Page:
Here, since all or part of the performance in the network system are disabled or reduced, a guard release (process for recovering to the normal state) is necessary for the normal user to drive again as usual. Referring to FIG. 5, the guard release is explained.
 In the embodiment, the recovery is executed for instance in a repair shop of a car service dealer. For the guard release a service tool 40 is connected with the gateway unit 10 which is provided with a connecter connectable with the service tool 40. The service tool 40 is capable of data communication with a station 46 in a motor company or another through a wide area telephone network 44 from a fixed phone 42 (or extension) of the dealer. The station 46 is located separately from the repair shop of the dealer. Data in a memory unit (not shown) of the station 46 include access information with which the service tool 40 accesses the gateway unit 10, guard release information, and data base with which the validity of the service tool 40 is verified.
 Calling out the station 6 from the service tool 40 enables data communication with each other through a predetermined protocol. The station 46 confirms a correct access through the number informed by the dealer's fixed phone so that it does not reply to the information request from an unauthorized access source. With the correct access, the guard release information is sent out. The service tool 40 thus executes the guard release.
 The above embodiment may be modified as follows.
 (1) In the above embodiment, the gateway unit 10 takes a role of the bus interference though other ECUs can also take the role. The reason is that a luxury vehicle being subject to a steal target is often equipped with a massive network system where the gateway unit 10 typically mediates the data communication among a plurality of the LAN communication lines. Here, the bus interference generated by the gateway unit 10 leads to effective disabling or reducing of the vehicle performance and results in increasing the antitheft effect.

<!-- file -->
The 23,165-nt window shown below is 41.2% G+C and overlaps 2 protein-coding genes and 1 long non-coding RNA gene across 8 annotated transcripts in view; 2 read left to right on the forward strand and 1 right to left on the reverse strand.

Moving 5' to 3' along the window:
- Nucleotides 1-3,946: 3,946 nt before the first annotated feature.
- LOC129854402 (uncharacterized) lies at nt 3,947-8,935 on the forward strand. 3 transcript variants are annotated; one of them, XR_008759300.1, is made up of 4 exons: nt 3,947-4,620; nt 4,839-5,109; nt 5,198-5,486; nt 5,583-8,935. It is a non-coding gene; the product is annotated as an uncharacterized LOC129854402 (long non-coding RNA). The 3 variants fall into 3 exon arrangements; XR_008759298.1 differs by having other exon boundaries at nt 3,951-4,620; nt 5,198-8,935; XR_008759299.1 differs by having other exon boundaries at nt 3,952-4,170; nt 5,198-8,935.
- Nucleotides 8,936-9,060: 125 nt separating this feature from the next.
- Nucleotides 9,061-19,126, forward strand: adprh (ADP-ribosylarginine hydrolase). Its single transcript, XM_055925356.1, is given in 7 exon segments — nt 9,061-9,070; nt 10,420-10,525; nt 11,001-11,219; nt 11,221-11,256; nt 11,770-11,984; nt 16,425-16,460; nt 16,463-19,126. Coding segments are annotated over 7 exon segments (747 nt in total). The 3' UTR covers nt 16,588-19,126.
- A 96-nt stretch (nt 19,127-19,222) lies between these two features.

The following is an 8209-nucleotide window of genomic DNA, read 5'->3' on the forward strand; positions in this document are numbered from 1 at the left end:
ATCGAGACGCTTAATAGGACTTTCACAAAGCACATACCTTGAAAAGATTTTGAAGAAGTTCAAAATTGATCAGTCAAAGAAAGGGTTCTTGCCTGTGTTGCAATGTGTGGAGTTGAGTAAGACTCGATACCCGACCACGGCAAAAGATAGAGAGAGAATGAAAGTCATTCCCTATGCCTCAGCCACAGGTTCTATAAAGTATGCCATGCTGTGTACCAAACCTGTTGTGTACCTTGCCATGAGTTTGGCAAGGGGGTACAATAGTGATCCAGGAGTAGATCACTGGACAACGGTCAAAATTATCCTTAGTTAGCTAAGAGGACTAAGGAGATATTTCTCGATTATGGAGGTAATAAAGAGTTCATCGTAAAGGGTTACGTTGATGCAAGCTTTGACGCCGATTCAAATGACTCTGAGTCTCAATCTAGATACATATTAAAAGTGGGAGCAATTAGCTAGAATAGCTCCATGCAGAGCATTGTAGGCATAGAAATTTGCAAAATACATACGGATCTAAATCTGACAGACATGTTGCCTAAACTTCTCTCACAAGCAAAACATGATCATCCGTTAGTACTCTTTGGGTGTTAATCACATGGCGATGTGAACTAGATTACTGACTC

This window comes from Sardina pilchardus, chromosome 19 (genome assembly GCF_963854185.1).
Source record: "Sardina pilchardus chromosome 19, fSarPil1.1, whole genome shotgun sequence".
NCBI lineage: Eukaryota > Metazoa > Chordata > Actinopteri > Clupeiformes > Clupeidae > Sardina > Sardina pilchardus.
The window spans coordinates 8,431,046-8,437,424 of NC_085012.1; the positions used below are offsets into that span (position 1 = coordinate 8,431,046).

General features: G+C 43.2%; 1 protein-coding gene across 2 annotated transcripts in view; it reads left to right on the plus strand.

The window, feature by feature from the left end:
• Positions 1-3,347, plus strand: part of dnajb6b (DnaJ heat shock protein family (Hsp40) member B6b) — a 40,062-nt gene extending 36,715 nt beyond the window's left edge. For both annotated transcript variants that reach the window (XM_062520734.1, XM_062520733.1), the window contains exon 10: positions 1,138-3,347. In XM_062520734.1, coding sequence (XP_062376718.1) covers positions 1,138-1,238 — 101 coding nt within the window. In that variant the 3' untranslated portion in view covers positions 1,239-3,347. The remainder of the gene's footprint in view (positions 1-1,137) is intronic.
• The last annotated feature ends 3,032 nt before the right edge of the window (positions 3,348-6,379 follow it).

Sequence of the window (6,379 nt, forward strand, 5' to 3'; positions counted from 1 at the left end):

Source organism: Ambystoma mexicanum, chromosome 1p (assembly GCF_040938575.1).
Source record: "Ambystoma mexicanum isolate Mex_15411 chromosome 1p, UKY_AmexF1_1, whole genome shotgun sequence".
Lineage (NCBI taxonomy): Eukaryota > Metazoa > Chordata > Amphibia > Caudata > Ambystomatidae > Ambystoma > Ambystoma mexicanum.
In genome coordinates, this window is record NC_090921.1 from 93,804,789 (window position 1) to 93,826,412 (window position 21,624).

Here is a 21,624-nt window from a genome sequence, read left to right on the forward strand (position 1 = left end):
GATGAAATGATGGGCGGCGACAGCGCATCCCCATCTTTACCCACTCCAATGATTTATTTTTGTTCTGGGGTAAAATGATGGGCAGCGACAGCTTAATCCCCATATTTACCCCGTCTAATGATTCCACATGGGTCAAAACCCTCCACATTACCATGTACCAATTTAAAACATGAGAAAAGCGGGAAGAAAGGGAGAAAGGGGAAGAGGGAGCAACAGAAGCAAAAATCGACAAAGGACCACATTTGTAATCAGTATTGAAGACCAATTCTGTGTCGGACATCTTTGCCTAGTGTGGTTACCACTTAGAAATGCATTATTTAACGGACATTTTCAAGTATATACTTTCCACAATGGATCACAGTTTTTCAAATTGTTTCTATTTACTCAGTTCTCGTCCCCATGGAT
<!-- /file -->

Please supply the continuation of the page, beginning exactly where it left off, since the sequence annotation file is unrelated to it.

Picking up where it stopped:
When the gateway 10 only takes the bus interference role of knocking down the entire network system, the unauthorized replacement of the gateway unit 10 itself erases the antitheft effect. The bus interference should therefore be installed in at least one ECU (or all ECUs) in addition to the gateway unit 10 to completely knock down the bus though costs are increased.
 As the bus interference source, another unit other than the ECUs may be separately prepared. In short, the bus interference function is not subordinately included to the gateway unit or the engine ECU but dedicated to a unit connected with the LAN communication lines. Even if the gateway unit 10 or each of the ECUs is replaced, the bus interference function still remains in the vehicle.
 (2) In the above embodiment, a trigger of bus interference generation is no reply from target ECUs or failed verification between the gateway unit 10 and each target ECU supposing the target ECUs include the engine ECU 1, the immobility ECU 5 and the security ECU 6. Other triggers, that determine the state where occurrence of the vehicle theft is possible, include followings.
 (i) A vehicle position difference between a prior position before turning off powering and a present position after resuming powering: The navigation ECU 7 or the mayday ECU 9 is capable of notifying a vehicle-existing position to the gateway unit 10. When the gateway unit 10 detects the position difference or receives no reply of the position, the bus interference may be generated. When the navigation system itself malfunctioned, the bus interference is not generated by recognizing the malfunction during the operation. After the vehicle is stolen, the navigation system or telematics system both of which has a function of notifying a stolen position may be illicitly replaced. Here, the gateway unit 10 thereby generates the bus interference to disable the vehicle performance.
 (ii) A vehicle license plate removal: Here, transmitted information of the removal of the license plate from the LP ECU 17, as shown in FIG. 1, may be a trigger for the bus interference.